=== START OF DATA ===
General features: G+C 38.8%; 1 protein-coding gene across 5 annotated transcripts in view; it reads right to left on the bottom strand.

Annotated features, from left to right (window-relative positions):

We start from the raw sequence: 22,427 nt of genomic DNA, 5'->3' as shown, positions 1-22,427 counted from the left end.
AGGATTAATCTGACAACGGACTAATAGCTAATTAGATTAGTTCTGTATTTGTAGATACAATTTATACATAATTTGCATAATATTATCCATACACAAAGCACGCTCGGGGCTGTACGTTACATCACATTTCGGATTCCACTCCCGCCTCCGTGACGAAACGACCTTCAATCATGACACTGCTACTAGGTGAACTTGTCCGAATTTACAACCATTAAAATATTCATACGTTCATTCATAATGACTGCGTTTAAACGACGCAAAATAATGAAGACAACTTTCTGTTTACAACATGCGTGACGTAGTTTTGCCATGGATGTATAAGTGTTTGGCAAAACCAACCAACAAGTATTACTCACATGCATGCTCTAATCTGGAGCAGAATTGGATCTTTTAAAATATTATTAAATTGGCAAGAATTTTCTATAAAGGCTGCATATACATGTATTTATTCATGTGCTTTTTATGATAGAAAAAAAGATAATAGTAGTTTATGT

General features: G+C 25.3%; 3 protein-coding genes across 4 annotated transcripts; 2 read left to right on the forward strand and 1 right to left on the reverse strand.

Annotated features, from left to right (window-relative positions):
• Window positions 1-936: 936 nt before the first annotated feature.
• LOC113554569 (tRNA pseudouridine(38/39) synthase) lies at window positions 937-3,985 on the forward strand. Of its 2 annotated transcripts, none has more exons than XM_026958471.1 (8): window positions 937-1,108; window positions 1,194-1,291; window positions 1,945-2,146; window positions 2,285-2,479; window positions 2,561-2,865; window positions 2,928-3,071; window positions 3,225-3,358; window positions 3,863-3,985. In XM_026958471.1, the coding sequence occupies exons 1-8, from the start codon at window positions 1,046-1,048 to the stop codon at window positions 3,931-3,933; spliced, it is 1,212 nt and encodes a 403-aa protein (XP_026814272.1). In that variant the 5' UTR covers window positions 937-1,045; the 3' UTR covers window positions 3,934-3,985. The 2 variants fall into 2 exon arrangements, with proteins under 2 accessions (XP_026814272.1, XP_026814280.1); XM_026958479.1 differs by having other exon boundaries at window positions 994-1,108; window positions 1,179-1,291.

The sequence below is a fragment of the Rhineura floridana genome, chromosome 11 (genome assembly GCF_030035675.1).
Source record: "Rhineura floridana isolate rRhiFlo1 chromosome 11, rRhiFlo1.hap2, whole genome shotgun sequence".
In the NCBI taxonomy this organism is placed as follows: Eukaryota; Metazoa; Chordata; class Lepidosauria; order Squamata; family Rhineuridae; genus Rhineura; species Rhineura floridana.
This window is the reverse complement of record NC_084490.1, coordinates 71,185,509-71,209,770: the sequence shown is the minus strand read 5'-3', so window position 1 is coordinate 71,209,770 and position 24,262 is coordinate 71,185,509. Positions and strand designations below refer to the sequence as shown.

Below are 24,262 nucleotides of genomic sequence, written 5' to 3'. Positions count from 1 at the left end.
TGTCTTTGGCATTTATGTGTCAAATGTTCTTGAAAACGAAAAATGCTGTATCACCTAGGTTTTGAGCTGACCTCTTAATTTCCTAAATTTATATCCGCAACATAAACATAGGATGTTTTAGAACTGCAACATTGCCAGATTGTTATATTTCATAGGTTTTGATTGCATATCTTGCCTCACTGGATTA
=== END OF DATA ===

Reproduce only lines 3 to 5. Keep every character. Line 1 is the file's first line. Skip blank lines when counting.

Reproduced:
We start from the raw sequence: 22,427 nt of genomic DNA, 5'->3' as shown, positions 1-22,427 counted from the left end.
AGGATTAATCTGACAACGGACTAATAGCTAATTAGATTAGTTCTGTATTTGTAGATACAATTTATACATAATTTGCATAATATTATCCATACACAAAGCACGCTCGGGGCTGTACGTTACATCACATTTCGGATTCCACTCCCGCCTCCGTGACGAAACGACCTTCAATCATGACACTGCTACTAGGTGAACTTGTCCGAATTTACAACCATTAAAATATTCATACGTTCATTCATAATGACTGCGTTTAAACGACGCAAAATAATGAAGACAACTTTCTGTTTACAACATGCGTGACGTAGTTTTGCCATGGATGTATAAGTGTTTGGCAAAACCAACCAACAAGTATTACTCACATGCATGCTCTAATCTGGAGCAGAATTGGATCTTTTAAAATATTATTAAATTGGCAAGAATTTTCTATAAAGGCTGCATATACATGTATTTATTCATGTGCTTTTTATGATAGAAAAAAAGATAATAGTAGTTTATGT

General features: G+C 25.3%; 3 protein-coding genes across 4 annotated transcripts; 2 read left to right on the forward strand and 1 right to left on the reverse strand.